Remembering the Normcore David Bowie

HBO’s The Last Five Years examines how the star unraveled—and recemented—his own legend in his final phase.

David Bowie on stage
Jimmy King / HBO

It's a tribute to David Bowie’s mystique that the most striking footage of David Bowie: The Last Five Years is of him on stage in a hooded sweatshirt and jeans. Taken from a 2004 stop in Germany on the aptly named Reality Tour, this was, in fact, the image Bowie left the world with: He collapsed after the show, and would never play a full set again. Yet the visuals to be popularly enshrined after Bowie’s death in 2016 were of the more fantastical sort. Aladdin Sane and his lightning bolt became the memorial. Normcore Bowie didn’t.

But normcore Bowie is all over The Last Five Years, a BBC production that HBO is airing Jan. 8 (Bowie’s 71st birthday, two days before the two-year anniversary of his death). The director Francis Whately’s previous work, Five Years, was about Bowie’s iconically fabulous ’70s and ’80s; this one is largely about 2011 to 2016, a period when Bowie recorded two albums and created one musical. The film argues that Bowie used those efforts to deconstruct and rebuke his own legend—which had the clever effect of reinforcing it.

Whately’s methods themselves are jarringly workmanlike. He splices together insights from the rocker’s associates and voiceover drawn from archival Bowie interviews, and bookends each section of the film with Bowie quotes written out onscreen. It’s a small thing, but the typography used here—even if inspired by the singer’s own work—is unfashionably garish for its application in the film. Some of the creative choices, such as when a music video is projected onto the window of Bowie’s recording booth as the raw audio from the track plays, are straightforwardly hokey. Bowie, a man of taste and a knack for the not-obvious, might have asked for a more stylish presentation.

But as the documentary goes on, the unfussy approach comes to feel appropriate. Bowie gave no interviews in his final years, and we see no footage of his recording sessions. Instead, his collaborators—including rock players for The Next Day, a jazz ensemble for Blackstar, the producer Tony Visconti for both—rehearse their compositions anew on camera amid testimonials. We hear about Bowie handing out nondisclosure agreements, giving drumming instructions, and keeping shorter hours than he did at his peak (presumably due to his health problems). What emerges is an oddly endearing notion: Bowie as manager, Bowie as bandleader, Bowie as clock puncher—though enigmatic in all cases. “If you got a smile, you’d gone in the right direction,” the guitarist Gerry Leonard says of Bowie’s recording-session directing.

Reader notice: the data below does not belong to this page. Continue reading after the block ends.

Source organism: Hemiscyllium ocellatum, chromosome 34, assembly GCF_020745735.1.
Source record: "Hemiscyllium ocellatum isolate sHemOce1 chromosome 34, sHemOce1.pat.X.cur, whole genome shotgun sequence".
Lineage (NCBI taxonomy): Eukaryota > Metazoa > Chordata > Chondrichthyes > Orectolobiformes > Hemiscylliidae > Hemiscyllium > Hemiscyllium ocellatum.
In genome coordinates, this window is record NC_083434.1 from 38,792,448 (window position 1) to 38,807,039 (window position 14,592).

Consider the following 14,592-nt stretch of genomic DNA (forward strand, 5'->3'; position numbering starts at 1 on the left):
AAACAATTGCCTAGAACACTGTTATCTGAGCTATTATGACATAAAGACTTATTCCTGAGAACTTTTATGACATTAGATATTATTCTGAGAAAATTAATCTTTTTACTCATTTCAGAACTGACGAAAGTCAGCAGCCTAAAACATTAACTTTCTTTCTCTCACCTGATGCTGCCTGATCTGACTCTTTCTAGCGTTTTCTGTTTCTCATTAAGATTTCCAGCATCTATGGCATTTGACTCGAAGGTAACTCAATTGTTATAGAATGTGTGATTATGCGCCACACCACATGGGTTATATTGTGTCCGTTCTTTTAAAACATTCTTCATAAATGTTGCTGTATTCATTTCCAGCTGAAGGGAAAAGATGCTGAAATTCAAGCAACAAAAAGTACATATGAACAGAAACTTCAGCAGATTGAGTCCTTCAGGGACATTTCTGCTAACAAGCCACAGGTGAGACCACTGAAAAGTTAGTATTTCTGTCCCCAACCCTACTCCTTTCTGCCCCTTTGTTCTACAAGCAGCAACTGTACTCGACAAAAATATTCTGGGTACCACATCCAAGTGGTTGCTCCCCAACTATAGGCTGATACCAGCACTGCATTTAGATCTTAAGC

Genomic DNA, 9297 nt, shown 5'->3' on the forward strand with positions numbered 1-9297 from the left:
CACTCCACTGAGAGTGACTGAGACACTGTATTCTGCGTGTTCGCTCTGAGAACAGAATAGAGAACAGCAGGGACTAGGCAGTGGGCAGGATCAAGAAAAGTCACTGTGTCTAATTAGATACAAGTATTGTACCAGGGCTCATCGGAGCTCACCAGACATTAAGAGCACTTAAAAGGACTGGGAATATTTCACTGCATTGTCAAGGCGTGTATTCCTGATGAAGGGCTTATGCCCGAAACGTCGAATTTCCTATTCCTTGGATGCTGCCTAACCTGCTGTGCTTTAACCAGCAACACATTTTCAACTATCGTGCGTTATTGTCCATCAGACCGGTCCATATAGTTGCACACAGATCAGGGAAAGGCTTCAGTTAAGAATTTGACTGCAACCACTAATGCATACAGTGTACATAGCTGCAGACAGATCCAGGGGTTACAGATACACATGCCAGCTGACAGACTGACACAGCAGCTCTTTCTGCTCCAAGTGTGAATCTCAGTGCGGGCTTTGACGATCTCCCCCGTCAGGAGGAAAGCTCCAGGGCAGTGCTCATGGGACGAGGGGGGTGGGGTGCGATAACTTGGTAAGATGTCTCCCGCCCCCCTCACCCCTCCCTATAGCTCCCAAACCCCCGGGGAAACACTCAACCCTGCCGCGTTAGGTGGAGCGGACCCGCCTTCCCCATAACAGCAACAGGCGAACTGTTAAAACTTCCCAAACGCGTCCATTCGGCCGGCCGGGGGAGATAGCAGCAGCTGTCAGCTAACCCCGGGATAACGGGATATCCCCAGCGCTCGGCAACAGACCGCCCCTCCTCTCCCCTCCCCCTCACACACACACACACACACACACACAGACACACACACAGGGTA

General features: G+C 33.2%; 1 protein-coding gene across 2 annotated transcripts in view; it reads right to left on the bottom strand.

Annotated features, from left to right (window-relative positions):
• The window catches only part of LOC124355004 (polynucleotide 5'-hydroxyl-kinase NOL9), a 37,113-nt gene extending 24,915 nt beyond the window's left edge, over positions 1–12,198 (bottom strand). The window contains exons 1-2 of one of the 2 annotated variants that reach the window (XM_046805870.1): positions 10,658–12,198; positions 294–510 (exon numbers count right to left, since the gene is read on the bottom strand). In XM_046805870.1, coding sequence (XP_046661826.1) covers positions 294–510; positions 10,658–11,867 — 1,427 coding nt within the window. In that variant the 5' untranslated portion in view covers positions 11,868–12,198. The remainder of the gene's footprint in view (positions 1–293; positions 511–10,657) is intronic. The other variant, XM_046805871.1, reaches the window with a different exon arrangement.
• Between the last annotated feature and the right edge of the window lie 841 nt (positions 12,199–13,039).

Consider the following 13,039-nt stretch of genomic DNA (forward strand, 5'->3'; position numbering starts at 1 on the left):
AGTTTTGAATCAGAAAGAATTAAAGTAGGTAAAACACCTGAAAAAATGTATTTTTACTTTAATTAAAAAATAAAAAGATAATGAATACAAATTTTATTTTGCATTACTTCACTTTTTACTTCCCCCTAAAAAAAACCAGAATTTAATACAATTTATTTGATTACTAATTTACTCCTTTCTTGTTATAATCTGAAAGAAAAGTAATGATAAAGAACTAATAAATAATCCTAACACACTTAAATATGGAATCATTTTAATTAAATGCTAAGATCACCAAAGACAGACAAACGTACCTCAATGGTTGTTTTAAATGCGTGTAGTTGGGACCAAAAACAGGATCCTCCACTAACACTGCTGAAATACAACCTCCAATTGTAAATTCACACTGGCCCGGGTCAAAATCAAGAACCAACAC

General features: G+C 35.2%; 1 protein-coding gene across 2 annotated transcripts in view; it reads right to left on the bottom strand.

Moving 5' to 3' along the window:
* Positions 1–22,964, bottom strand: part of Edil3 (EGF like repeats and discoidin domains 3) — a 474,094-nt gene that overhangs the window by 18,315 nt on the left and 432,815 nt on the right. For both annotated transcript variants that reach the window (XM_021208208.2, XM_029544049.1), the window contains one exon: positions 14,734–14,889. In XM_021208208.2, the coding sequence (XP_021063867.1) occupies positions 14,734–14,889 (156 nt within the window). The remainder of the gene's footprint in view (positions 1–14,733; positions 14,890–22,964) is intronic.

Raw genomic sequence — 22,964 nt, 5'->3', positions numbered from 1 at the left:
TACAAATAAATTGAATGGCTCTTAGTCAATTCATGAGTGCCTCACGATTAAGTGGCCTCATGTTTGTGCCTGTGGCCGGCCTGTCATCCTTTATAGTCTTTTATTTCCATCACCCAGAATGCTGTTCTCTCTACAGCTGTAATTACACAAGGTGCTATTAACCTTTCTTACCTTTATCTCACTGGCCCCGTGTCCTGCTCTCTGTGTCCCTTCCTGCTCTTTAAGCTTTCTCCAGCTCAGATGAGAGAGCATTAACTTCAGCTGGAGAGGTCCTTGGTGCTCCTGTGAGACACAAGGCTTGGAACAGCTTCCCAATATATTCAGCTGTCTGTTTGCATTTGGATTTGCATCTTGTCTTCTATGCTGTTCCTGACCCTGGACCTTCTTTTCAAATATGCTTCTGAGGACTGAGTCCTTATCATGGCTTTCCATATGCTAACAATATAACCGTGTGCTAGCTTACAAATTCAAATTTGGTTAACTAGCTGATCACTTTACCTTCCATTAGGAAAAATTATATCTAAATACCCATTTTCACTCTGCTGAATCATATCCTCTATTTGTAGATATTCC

Bowie’s own work often fantasized about a return to the humdrum. As detailed in the movie, his 2013 single “The Stars (Are Out Tonight)” picked up the thematic thread from “Fame” with a video in which Bowie and Tilda Swinton play anonymous grocery shoppers being stalked by jealous rock stars. It, as well as interviews with his associates, suggest that the singer might have stayed out of the spotlight after 2004 as much because of weariness with that spotlight as because of illness. “Once he experienced the fame, and all that comes with that, I think he was done with it,” the pianist Mike Garson says. “And I think he realized he made a deal with the devil, and he’d need the rest of his life to try and undo that.”

Bowie also spent his later years resorting his own legacy. The recorded-in-secret 2013 album The Next Day featured scrappy, garage-rocking songs that often made nostalgia their explicit subject matter. One remarkable sequence in the documentary has the album’s cover designer remembering Bowie encouraging him to deface the musician’s ultra-famous iconography. Similarly, the 2015 theatrical production Lazarus, for which Bowie composed the music and lyrics, poignantly revisited the character he played in the 1976 film The Man Who Fell to Earth. Writing a musical, we’re told, was a “bucket list” item for Bowie, and he took as active a role behind the scenes as he could. The actor Michael C. Hall recounts being surprised and moved to see Bowie show up on opening night, just over a month before his death.

It’s Bowie’s final work, the masterful jazz opus Blackstar—released on his 69th birthday and just two days before his death—that fans may be most eager to have unpacked by Whately. The director doesn’t deliver definitive answers about the cryptic lyrics that many have read as a farewell note. But those around Bowie were struck by the uncanniness of the circumstances. “A long time, Major Tom’s been trying to find peace and rest, and he found it in ‘Blackstar,’” says the multi-instrumentalist Mark Plati, referring to the skeletal spaceman in that song’s clip. The video’s director, Johan Renck, reports that early in the process, Bowie spoke of his impending death, but it ended up having no effect on the work. Even the music video for Blackstar’s “Lazarus,” which had Bowie singing from a hospital bed, supposedly came out of Renck’s interpretation of the song’s title, not as a direct comment on Bowie’s life.

The Last Five Years nobly focuses on Bowie’s work rather than on his personal biography, but Bowie was so effective at marrying persona and art that you leave with a sense that you have glimpsed something more. Toward the end, Tony Visconti shares a raw vocal take Bowie gave while recording “Lazarus.” You can hear him breathing and shuddering between the words he belted. It’s the star without the costume of stardom, and all the more dazzling for it.